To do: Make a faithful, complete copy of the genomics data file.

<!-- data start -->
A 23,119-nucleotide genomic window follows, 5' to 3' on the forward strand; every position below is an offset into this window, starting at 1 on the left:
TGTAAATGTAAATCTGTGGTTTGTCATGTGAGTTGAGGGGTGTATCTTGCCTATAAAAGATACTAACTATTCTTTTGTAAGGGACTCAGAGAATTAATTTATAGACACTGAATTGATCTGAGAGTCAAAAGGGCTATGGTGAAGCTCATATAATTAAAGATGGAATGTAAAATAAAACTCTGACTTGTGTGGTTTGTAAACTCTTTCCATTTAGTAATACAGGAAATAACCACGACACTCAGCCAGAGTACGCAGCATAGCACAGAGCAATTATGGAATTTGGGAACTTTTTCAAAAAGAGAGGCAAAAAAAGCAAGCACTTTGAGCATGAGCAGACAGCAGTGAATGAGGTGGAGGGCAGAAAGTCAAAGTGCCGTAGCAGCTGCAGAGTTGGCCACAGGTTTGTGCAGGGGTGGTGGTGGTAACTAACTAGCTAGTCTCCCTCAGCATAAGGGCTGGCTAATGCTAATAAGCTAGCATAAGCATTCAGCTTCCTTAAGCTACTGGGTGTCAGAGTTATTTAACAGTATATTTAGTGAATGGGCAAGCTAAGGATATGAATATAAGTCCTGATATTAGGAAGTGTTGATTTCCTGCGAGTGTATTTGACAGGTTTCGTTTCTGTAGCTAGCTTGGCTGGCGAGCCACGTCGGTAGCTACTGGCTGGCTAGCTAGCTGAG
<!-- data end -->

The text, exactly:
A 23,119-nucleotide genomic window follows, 5' to 3' on the forward strand; every position below is an offset into this window, starting at 1 on the left:
TGTAAATGTAAATCTGTGGTTTGTCATGTGAGTTGAGGGGTGTATCTTGCCTATAAAAGATACTAACTATTCTTTTGTAAGGGACTCAGAGAATTAATTTATAGACACTGAATTGATCTGAGAGTCAAAAGGGCTATGGTGAAGCTCATATAATTAAAGATGGAATGTAAAATAAAACTCTGACTTGTGTGGTTTGTAAACTCTTTCCATTTAGTAATACAGGAAATAACCACGACACTCAGCCAGAGTACGCAGCATAGCACAGAGCAATTATGGAATTTGGGAACTTTTTCAAAAAGAGAGGCAAAAAAAGCAAGCACTTTGAGCATGAGCAGACAGCAGTGAATGAGGTGGAGGGCAGAAAGTCAAAGTGCCGTAGCAGCTGCAGAGTTGGCCACAGGTTTGTGCAGGGGTGGTGGTGGTAACTAACTAGCTAGTCTCCCTCAGCATAAGGGCTGGCTAATGCTAATAAGCTAGCATAAGCATTCAGCTTCCTTAAGCTACTGGGTGTCAGAGTTATTTAACAGTATATTTAGTGAATGGGCAAGCTAAGGATATGAATATAAGTCCTGATATTAGGAAGTGTTGATTTCCTGCGAGTGTATTTGACAGGTTTCGTTTCTGTAGCTAGCTTGGCTGGCGAGCCACGTCGGTAGCTACTGGCTGGCTAGCTAGCTGAG